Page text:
(TNTs)          71.7 [+ or -] 30 *    37.3 [+ or -] 32 **
(Bt-TNTs)       160 [+ or -] 53n.s    24 [+ or -] 3.6 **
(Bt)            25 [+ or -] 16 **    19.3 [+ or -] 10.1 **
Control          113 [+ or -] 23       133.3 [+ or -] 2
F value              127.0408               33.0572
P value                0.02                 0.0324
L.S.D at 0.05         17.77                 41.1417
0.01                  32.622                75.518

Samples                 Eggs hatchability%

                    2nd instar       4th instar

(TNTs)                 34.9             zero
(Bt-TNTs)              zero             16.7
(Bt)                   76.7             zero
Control                100              100
F value
P value
L.S.D at 0.05
0.01

Table. 4. Effect of different samples on adult longevity and sex
ratios.

Samples                    Adult longevity Mean
                               [+ or -] S.D.

                     2nd instar             4th instar

(TNTs)          7.5 [+ or -] 0.7 n.s   7.8 [+ or -] 0.9 n.s
(Bt-TNTs)       10.9 [+ or -] 21 **    6.3 [+ or -] 1.6 **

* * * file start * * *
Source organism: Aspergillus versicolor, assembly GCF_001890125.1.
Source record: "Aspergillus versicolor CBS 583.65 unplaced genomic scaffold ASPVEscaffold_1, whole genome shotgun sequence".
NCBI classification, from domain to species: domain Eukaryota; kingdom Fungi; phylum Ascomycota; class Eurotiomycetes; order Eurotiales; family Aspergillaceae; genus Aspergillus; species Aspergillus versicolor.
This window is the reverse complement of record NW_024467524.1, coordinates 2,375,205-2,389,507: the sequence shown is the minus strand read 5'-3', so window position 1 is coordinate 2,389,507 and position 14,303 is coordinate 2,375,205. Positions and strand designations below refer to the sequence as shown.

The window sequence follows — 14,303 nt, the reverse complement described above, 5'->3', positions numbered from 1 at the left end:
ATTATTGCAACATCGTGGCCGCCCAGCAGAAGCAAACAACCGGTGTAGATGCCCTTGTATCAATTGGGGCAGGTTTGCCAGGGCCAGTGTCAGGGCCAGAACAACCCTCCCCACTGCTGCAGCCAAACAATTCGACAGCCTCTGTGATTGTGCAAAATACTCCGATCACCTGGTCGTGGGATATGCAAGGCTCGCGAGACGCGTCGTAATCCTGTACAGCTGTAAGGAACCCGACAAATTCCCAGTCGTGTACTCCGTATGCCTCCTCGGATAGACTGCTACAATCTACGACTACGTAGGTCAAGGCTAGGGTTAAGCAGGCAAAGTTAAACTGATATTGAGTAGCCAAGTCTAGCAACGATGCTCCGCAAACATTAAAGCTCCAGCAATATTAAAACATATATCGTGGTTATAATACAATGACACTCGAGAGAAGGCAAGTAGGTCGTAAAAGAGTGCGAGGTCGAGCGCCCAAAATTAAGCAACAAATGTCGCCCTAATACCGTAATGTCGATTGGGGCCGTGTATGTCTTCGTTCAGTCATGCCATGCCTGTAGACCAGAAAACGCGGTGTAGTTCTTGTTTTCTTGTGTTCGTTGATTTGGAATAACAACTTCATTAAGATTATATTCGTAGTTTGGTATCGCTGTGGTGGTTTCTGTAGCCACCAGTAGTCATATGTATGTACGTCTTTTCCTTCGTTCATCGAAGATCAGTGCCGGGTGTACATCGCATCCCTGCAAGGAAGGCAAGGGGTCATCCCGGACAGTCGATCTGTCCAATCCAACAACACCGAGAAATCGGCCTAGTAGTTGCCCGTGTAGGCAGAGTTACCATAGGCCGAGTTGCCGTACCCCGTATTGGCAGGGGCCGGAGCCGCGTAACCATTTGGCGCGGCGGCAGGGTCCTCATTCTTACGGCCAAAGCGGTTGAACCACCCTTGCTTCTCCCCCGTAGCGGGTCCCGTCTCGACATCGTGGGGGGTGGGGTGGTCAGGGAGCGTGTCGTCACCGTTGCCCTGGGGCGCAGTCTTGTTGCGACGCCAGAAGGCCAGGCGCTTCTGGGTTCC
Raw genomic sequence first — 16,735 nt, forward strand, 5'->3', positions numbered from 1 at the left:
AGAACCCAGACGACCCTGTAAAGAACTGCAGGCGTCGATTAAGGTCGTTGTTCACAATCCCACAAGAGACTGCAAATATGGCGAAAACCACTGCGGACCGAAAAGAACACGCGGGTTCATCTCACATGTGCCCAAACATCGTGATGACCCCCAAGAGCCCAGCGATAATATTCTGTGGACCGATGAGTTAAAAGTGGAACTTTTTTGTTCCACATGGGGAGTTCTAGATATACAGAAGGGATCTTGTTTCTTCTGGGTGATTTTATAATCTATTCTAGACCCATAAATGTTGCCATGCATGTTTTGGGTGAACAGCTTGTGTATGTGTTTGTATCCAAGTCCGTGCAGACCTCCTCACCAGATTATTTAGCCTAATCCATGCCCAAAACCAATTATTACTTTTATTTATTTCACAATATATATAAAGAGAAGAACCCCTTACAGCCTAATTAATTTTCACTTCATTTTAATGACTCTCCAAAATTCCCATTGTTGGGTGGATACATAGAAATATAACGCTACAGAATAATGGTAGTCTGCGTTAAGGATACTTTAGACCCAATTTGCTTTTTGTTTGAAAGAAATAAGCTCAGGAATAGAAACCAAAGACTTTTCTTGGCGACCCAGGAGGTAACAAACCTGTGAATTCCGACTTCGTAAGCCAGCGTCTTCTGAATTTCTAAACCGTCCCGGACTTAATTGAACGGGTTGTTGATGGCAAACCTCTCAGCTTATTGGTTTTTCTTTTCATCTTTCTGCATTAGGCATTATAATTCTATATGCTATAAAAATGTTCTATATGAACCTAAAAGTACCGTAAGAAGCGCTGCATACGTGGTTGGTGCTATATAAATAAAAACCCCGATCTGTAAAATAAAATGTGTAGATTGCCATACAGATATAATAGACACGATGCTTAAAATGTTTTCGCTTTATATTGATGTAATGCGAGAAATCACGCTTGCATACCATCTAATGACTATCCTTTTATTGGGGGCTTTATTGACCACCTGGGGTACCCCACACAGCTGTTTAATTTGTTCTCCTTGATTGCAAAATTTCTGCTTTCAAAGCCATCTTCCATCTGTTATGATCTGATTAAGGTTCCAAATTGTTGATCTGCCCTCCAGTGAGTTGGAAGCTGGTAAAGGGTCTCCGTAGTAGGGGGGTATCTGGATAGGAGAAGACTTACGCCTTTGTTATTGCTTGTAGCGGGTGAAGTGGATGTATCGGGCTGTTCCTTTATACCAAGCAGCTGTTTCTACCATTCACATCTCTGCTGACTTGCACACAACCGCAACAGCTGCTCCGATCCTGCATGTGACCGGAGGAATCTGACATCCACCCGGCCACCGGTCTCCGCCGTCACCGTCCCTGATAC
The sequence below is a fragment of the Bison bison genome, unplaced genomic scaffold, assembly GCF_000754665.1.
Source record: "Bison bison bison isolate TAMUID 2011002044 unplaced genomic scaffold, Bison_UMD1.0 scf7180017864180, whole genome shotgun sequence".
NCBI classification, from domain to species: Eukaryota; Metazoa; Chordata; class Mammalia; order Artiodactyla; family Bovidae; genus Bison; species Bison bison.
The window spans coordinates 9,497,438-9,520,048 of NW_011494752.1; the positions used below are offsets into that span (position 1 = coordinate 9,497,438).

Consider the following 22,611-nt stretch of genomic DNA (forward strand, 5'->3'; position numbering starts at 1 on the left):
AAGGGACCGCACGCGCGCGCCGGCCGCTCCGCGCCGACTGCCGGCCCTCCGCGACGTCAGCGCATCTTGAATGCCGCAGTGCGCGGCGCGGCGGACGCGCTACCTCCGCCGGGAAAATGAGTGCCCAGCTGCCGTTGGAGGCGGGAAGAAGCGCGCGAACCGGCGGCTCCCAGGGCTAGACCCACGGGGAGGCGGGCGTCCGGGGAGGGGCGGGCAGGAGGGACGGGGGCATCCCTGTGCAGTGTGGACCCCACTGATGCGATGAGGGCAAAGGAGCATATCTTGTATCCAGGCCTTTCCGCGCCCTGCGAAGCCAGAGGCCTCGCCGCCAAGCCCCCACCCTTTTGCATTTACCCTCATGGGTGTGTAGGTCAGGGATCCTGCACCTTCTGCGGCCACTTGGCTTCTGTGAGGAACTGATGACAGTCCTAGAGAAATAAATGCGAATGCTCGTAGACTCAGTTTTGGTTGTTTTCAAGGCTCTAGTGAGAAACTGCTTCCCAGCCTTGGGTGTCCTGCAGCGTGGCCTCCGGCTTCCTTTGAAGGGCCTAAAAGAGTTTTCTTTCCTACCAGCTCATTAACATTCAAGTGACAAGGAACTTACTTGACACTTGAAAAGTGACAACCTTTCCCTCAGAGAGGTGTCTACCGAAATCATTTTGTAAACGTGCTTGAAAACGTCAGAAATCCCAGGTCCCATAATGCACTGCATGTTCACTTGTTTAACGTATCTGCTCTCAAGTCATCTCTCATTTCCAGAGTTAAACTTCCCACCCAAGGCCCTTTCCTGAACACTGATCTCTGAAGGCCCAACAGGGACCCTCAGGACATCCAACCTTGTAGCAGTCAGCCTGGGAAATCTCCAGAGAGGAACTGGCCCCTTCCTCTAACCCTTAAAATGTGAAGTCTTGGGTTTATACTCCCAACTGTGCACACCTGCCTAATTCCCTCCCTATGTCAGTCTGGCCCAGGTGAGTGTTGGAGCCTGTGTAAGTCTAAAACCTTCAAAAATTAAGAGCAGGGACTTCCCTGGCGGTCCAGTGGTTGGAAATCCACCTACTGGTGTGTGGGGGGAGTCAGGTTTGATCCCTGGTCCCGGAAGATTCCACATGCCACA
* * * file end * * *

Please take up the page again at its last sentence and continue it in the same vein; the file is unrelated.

(Bt)            8.8 [+ or -] 1.5n.s     6.3 [+ or -] 2 **
Control           8.2 [+ or -] 1.0       8.1 [+ or -] 1.7
F value               20.2557                10.8188
P value                0.0233                0.022965
L.S.D at 0.05           0.77                   1.05
0.01                   1.102                  1.502

Samples                           Sex ratios %

                    2nd instar                 4th instar

                Females           Males    Females          Males

(TNTs)                30           70           40           60
(Bt-TNTs)            62.5         37.5         62.5         37.5
(Bt)                  60           40           50           50
Control               40           60           60           40
F value
P value
L.S.D at 0.05
0.01
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Author:Zaki, A.M.; Zaki, A.H.; Farghali, A.A.; Abdel-Rahim, Elham F.
Publication:Journal of Pure and Applied Microbiology
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Date:Jun 1, 2017